I have lots of privilege – white, middle class, able-bodied, cisgender, US citizen, English speaker and teacher. The teacher privilege isn’t usually such a big deal, but it has been a clear add-on in my experience. Being a teacher doesn’t necessarily result in increased access to power and wealth (probably the opposite in some ways), but most people are willing to trust a teacher. They assume you have good intentions and the patience of a saint. They know you have chosen a career you do for love. All of the forms of privilege work in conjunction with each other, but the teacher signifier often earns an extra smile.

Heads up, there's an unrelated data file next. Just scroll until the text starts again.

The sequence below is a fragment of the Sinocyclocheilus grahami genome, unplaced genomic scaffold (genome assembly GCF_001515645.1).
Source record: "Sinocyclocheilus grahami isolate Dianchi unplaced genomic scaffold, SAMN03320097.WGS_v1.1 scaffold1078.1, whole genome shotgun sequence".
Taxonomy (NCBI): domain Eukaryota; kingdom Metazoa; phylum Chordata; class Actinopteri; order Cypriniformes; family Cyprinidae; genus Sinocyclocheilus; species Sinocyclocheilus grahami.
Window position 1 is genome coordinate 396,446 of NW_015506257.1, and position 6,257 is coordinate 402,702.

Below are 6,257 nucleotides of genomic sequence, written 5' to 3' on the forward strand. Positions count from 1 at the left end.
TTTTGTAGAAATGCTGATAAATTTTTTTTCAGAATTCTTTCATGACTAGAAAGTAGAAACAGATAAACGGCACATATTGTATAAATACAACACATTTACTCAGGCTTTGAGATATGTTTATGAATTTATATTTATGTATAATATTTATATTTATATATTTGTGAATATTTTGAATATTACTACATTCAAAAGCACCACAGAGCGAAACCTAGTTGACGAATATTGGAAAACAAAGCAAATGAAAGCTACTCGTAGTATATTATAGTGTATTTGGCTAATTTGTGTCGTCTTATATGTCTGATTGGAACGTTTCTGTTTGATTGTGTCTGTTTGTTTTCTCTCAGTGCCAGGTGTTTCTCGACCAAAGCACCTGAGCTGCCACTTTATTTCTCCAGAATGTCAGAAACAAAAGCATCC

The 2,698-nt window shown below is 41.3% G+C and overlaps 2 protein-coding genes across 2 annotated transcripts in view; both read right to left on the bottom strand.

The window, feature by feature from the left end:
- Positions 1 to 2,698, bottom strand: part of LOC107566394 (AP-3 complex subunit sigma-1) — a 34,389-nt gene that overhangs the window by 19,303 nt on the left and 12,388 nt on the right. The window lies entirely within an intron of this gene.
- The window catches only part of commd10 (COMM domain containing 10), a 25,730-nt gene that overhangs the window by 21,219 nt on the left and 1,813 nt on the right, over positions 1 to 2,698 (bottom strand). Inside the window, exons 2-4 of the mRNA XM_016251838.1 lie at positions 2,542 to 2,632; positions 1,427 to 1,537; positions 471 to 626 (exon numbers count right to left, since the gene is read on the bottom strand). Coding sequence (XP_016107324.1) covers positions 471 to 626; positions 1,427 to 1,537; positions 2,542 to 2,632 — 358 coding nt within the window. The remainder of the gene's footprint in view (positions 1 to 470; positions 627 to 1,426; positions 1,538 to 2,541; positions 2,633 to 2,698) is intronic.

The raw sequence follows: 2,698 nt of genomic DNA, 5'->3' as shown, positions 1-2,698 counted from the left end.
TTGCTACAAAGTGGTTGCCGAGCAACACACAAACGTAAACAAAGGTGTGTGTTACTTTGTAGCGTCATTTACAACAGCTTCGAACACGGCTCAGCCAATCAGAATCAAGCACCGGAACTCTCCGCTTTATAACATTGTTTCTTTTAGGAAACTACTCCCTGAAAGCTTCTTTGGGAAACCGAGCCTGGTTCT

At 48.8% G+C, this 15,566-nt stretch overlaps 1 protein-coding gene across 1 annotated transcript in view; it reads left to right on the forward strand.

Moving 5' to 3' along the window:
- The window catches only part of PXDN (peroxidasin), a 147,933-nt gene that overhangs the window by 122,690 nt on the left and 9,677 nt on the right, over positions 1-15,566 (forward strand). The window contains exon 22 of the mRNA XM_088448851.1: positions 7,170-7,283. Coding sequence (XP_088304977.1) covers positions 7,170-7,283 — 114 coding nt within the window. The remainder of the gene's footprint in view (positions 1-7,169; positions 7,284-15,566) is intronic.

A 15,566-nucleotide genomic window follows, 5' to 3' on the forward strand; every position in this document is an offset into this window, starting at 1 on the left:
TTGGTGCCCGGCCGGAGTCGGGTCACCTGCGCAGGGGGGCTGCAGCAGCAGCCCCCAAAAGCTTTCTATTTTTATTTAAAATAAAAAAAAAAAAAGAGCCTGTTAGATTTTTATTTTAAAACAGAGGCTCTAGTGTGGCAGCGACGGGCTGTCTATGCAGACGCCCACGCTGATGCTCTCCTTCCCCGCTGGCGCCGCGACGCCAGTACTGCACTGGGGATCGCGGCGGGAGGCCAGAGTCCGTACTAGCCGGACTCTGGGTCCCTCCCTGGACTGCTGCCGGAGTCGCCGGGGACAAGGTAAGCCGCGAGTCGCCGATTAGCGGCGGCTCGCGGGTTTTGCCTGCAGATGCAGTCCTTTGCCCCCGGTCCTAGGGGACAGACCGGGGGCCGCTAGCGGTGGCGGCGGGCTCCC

This week, teacher cred led to a free Sambal Oelek. Last Saturday, I went in to the local Cambodian market I often go to for Asian food staples. I got to the counter and said hi to the cashier I know. He asked, “How is school going?” I replied, “It’s going well, but a lot of families are under stress.” He said, “I know what you mean. These days, you don’t even have to say it, and people know what you’re talking about.” As he finished running my credit card, I remembered I needed some Sambal Oelek (chili paste). I said I would run to get it and pay cash. When I got back, I opened my wallet and realized I didn’t have any cash. Doh! I was going to just put it back, but he stuffed it in the bag and said, “You can have it, on us. Teachers deserve way more than an extra Sambal Oelek.” I mumbled thanks, and said I would pay it back the next time. I tried to pay for it today, when I went back for some groceries, but he insisted that it was a gift.
I don’t expect gifts and am humbled by the appreciation. May the extra love help me deliver on the expectations!